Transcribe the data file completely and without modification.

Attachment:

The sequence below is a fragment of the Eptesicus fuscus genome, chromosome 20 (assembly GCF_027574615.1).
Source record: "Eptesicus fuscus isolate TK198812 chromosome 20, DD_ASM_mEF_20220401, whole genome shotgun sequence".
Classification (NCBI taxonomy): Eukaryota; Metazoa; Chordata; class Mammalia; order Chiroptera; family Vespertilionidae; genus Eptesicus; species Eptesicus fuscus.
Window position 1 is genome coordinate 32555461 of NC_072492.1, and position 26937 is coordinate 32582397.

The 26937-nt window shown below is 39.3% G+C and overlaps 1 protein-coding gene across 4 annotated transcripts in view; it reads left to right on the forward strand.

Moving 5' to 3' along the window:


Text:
The sequence below is a fragment of the Eptesicus fuscus genome, chromosome 20 (assembly GCF_027574615.1).
Source record: "Eptesicus fuscus isolate TK198812 chromosome 20, DD_ASM_mEF_20220401, whole genome shotgun sequence".
Classification (NCBI taxonomy): Eukaryota; Metazoa; Chordata; class Mammalia; order Chiroptera; family Vespertilionidae; genus Eptesicus; species Eptesicus fuscus.
Window position 1 is genome coordinate 32555461 of NC_072492.1, and position 26937 is coordinate 32582397.

The 26937-nt window shown below is 39.3% G+C and overlaps 1 protein-coding gene across 4 annotated transcripts in view; it reads left to right on the forward strand.

Moving 5' to 3' along the window: